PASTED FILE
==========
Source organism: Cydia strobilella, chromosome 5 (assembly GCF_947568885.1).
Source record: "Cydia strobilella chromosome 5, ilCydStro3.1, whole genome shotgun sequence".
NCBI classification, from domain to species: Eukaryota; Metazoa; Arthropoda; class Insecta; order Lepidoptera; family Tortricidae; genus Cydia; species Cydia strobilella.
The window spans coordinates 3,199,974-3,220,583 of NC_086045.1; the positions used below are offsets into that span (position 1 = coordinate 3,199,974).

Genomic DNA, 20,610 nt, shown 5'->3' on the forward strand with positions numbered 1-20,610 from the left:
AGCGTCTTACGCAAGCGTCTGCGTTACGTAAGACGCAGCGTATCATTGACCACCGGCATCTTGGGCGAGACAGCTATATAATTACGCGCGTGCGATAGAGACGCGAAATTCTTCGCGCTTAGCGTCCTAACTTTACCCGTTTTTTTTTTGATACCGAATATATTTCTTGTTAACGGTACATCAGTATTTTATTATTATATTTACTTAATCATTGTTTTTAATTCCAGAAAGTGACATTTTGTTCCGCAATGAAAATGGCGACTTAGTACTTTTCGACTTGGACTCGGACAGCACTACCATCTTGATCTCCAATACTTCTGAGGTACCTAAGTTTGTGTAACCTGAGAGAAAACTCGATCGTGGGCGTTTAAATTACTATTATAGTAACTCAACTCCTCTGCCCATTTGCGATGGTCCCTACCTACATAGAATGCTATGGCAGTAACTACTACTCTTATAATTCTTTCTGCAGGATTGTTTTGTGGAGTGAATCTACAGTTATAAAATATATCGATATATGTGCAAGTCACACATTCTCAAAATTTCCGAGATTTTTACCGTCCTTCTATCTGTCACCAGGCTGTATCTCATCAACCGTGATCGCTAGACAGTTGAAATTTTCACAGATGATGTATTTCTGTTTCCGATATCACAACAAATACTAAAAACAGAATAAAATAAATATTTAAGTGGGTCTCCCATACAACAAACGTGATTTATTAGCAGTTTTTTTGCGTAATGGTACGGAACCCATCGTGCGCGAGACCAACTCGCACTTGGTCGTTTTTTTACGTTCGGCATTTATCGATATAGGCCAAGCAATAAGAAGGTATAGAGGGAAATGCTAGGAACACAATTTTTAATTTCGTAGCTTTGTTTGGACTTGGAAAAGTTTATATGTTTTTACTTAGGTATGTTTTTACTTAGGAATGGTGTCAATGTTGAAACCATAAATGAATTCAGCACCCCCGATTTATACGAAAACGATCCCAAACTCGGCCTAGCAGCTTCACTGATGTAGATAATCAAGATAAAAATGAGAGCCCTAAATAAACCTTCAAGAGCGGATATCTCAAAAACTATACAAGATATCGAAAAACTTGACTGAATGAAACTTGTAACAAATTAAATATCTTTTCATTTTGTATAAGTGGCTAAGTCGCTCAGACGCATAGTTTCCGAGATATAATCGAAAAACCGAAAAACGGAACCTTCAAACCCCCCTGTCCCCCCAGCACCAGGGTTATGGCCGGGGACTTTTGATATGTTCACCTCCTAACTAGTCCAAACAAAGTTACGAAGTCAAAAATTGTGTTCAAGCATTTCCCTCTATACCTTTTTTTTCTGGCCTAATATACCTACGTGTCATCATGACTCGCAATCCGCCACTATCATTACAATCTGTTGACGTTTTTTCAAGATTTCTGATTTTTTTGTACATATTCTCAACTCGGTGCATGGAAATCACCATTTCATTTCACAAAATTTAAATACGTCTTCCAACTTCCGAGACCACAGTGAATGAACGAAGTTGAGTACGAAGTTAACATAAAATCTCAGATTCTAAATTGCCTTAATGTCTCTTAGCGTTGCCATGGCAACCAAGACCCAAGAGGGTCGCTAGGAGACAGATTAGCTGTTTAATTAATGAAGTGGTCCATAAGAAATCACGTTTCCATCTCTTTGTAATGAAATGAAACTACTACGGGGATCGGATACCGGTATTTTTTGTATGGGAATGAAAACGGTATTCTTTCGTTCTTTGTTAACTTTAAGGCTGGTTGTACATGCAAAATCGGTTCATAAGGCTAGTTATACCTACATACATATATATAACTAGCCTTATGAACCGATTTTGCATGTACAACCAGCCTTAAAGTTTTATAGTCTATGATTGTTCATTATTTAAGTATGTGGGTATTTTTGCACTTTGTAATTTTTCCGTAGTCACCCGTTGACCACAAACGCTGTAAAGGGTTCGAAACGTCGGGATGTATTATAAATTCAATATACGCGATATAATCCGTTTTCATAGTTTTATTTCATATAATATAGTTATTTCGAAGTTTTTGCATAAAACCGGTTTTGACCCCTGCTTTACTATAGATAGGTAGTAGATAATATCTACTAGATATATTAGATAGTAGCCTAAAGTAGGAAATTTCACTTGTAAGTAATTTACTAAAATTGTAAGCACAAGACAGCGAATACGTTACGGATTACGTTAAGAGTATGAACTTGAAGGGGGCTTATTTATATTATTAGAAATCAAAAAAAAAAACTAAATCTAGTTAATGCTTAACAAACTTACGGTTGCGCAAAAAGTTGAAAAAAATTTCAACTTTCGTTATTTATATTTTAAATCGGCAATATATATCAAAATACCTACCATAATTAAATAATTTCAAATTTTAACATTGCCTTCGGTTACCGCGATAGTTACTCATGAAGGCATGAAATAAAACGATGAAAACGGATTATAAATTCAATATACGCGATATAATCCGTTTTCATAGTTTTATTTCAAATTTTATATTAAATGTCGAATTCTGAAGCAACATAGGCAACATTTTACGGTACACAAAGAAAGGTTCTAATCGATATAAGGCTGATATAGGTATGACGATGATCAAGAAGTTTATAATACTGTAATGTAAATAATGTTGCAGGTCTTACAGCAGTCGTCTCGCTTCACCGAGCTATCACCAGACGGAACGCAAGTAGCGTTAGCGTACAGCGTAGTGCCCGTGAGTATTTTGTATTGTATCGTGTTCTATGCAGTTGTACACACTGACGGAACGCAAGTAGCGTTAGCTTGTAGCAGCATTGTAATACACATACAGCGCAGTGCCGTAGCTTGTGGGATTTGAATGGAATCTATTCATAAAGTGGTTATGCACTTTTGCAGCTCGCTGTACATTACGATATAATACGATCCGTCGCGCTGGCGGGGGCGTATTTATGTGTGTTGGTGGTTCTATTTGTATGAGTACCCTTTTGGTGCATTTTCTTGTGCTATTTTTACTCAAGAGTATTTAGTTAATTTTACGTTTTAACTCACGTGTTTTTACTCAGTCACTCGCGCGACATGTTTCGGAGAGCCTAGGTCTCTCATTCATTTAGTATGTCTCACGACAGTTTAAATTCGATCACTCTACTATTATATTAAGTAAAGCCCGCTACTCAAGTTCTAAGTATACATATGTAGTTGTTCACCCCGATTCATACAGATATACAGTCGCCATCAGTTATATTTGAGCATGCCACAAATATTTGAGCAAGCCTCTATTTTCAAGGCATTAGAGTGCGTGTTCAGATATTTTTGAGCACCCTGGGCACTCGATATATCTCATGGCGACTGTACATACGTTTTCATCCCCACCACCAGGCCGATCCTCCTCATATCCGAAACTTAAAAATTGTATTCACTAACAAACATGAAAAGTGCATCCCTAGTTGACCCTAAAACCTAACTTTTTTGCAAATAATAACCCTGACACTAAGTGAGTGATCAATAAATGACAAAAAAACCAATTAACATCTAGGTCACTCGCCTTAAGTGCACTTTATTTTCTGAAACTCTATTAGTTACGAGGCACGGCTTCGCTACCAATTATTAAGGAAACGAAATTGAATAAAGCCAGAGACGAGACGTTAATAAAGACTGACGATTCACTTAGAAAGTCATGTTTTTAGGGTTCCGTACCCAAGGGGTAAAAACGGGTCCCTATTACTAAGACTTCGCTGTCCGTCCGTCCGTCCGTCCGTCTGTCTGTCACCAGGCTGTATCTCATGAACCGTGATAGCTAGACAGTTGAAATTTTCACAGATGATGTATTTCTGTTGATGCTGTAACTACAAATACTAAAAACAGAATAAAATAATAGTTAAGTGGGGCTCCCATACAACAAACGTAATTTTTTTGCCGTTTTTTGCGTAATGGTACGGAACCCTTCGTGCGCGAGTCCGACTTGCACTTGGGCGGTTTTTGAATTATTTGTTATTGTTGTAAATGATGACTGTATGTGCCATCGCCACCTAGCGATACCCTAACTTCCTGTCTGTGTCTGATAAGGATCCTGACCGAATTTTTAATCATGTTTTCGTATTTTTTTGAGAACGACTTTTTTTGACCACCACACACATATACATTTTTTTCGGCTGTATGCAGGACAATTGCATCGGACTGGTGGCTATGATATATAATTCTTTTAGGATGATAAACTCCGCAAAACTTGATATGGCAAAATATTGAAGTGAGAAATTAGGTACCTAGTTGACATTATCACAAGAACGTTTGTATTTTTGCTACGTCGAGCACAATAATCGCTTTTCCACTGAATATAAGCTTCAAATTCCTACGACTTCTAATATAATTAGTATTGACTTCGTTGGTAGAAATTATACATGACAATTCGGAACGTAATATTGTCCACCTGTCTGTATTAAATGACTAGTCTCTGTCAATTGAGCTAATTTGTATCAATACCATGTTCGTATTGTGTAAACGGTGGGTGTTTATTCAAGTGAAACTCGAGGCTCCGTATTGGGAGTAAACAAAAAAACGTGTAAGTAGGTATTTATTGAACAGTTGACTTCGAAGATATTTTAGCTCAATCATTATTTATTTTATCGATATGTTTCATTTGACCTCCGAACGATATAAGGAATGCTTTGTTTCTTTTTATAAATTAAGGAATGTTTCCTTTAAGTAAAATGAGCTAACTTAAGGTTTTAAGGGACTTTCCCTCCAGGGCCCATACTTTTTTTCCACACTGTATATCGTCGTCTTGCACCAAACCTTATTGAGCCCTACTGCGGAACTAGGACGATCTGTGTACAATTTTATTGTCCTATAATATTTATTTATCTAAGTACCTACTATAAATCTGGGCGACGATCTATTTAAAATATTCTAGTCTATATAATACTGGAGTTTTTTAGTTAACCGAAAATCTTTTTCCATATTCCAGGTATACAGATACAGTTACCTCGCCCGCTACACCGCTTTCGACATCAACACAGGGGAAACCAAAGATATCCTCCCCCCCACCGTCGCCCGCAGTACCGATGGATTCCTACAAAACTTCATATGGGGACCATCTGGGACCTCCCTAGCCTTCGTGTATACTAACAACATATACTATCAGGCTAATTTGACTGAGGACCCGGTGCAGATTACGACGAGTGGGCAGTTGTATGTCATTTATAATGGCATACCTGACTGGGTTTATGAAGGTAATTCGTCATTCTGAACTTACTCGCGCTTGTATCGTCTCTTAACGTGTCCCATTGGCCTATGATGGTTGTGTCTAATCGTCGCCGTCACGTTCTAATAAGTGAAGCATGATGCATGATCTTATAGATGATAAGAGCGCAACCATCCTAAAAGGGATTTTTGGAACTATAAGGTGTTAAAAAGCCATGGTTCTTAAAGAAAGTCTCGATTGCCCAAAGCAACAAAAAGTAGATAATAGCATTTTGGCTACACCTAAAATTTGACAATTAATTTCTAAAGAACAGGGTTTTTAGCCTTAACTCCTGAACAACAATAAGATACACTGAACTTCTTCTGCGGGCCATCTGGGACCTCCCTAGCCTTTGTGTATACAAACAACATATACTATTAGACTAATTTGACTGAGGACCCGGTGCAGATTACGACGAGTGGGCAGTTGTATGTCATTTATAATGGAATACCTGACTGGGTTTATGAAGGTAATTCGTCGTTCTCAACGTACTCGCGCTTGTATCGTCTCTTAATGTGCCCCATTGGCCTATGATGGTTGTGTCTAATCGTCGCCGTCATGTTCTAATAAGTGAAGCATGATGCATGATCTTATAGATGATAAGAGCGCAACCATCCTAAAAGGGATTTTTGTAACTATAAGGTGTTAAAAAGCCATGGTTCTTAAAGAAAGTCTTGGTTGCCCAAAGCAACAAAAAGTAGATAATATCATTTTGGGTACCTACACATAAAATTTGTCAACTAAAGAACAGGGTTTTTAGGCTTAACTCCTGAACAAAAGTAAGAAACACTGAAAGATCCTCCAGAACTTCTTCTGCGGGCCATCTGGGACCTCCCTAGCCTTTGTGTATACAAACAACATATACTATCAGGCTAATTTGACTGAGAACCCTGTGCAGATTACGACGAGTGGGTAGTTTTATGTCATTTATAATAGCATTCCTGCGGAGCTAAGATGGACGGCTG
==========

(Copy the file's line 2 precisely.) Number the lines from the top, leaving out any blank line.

Source record: "Cydia strobilella chromosome 5, ilCydStro3.1, whole genome shotgun sequence".